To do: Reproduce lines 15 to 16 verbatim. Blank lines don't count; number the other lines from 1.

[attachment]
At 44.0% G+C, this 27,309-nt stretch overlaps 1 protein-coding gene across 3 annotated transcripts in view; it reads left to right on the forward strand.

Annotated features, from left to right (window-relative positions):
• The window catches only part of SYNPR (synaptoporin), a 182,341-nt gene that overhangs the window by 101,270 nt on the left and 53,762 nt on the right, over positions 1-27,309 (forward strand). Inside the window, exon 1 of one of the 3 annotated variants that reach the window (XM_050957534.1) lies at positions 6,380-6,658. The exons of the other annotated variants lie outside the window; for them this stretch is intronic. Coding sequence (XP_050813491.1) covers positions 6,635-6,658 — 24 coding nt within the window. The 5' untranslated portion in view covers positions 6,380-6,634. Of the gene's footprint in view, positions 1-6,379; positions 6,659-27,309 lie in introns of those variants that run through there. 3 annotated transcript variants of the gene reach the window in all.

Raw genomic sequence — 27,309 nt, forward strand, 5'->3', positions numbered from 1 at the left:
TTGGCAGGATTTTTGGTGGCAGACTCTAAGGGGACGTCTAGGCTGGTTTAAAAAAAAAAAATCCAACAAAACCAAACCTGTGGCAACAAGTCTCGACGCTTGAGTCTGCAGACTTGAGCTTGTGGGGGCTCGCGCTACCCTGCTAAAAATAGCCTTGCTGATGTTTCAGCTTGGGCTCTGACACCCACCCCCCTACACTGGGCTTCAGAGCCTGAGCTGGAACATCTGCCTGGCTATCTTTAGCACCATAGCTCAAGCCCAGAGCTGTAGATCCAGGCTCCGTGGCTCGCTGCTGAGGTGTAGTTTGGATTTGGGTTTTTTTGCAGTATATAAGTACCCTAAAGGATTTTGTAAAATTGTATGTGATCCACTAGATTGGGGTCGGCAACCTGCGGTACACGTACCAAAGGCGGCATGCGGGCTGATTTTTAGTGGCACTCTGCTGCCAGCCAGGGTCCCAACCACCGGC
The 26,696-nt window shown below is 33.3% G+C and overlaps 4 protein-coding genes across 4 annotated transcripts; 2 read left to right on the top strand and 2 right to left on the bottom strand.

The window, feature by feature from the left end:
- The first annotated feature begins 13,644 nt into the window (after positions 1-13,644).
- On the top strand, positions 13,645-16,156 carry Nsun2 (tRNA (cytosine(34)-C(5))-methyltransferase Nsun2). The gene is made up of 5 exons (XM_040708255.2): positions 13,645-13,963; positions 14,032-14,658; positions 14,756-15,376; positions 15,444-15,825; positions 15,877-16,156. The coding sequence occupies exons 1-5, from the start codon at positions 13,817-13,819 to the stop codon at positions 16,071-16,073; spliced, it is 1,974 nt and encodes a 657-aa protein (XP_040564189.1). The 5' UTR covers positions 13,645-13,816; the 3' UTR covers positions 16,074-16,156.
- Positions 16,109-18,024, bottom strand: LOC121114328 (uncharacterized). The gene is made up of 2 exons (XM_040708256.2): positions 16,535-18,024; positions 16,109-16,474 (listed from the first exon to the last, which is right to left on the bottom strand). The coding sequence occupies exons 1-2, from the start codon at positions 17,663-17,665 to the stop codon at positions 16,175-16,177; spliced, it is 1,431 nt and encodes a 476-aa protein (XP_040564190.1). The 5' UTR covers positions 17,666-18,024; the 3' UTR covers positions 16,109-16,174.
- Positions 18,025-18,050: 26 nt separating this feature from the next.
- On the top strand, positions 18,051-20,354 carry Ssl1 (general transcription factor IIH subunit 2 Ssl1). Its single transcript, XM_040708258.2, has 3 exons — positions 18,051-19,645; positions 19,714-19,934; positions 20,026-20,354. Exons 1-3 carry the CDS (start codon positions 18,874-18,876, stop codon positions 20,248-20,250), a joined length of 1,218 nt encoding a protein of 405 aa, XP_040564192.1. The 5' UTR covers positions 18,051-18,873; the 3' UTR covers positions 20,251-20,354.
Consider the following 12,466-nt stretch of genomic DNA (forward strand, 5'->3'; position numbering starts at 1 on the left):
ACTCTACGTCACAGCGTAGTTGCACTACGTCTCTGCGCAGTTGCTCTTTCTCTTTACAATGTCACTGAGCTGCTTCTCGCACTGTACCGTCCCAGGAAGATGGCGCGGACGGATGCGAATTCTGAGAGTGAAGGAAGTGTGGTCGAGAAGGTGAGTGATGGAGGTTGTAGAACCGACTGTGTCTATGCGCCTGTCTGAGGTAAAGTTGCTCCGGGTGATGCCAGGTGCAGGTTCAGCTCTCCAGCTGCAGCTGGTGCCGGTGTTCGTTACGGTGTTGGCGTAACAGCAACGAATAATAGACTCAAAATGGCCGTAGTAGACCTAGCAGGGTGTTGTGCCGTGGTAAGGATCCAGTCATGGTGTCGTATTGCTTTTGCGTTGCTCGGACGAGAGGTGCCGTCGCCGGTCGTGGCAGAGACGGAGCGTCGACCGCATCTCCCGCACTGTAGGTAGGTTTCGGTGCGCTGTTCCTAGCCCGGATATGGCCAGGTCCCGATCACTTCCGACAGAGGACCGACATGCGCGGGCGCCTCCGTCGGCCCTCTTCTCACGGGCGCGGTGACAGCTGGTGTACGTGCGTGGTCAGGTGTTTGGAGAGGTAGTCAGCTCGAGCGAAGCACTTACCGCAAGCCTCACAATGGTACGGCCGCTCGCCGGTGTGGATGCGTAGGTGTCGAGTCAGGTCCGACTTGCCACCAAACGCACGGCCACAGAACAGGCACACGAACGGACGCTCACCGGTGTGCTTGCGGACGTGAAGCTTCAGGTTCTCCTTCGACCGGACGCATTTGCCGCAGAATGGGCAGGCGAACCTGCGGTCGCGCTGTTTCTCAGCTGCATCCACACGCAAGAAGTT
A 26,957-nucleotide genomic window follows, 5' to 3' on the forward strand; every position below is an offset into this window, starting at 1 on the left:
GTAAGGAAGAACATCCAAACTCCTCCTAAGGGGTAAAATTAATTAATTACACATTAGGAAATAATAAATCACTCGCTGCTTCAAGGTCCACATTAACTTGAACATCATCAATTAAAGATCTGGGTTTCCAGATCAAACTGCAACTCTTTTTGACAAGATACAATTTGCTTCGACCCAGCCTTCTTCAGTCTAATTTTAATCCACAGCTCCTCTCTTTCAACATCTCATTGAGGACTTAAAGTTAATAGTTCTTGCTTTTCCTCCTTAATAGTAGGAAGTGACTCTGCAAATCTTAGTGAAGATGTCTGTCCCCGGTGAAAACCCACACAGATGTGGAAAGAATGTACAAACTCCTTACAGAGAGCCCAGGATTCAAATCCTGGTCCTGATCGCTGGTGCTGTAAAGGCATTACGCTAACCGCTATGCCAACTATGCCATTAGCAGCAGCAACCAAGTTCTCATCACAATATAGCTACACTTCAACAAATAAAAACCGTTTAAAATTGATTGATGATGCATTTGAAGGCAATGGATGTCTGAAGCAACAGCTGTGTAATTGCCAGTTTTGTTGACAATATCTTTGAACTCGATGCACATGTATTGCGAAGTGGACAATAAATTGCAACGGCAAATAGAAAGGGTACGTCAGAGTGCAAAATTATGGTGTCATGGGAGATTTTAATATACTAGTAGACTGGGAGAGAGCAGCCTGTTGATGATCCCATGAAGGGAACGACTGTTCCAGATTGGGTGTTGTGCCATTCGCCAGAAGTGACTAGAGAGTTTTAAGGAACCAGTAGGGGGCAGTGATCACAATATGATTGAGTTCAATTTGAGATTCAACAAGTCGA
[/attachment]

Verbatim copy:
A 26,957-nucleotide genomic window follows, 5' to 3' on the forward strand; every position below is an offset into this window, starting at 1 on the left:
GTAAGGAAGAACATCCAAACTCCTCCTAAGGGGTAAAATTAATTAATTACACATTAGGAAATAATAAATCACTCGCTGCTTCAAGGTCCACATTAACTTGAACATCATCAATTAAAGATCTGGGTTTCCAGATCAAACTGCAACTCTTTTTGACAAGATACAATTTGCTTCGACCCAGCCTTCTTCAGTCTAATTTTAATCCACAGCTCCTCTCTTTCAACATCTCATTGAGGACTTAAAGTTAATAGTTCTTGCTTTTCCTCCTTAATAGTAGGAAGTGACTCTGCAAATCTTAGTGAAGATGTCTGTCCCCGGTGAAAACCCACACAGATGTGGAAAGAATGTACAAACTCCTTACAGAGAGCCCAGGATTCAAATCCTGGTCCTGATCGCTGGTGCTGTAAAGGCATTACGCTAACCGCTATGCCAACTATGCCATTAGCAGCAGCAACCAAGTTCTCATCACAATATAGCTACACTTCAACAAATAAAAACCGTTTAAAATTGATTGATGATGCATTTGAAGGCAATGGATGTCTGAAGCAACAGCTGTGTAATTGCCAGTTTTGTTGACAATATCTTTGAACTCGATGCACATGTATTGCGAAGTGGACAATAAATTGCAACGGCAAATAGAAAGGGTACGTCAGAGTGCAAAATTATGGTGTCATGGGAGATTTTAATATACTAGTAGACTGGGAGAGAGCAGCCTGTTGATGATCCCATGAAGGGAACGACTGTTCCAGATTGGGTGTTGTGCCATTCGCCAGAAGTGACTAGAGAGTTTTAAGGAACCAGTAGGGGGCAGTGATCACAATATGATTGAGTTCAATTTGAGATTCAACAAGTCGA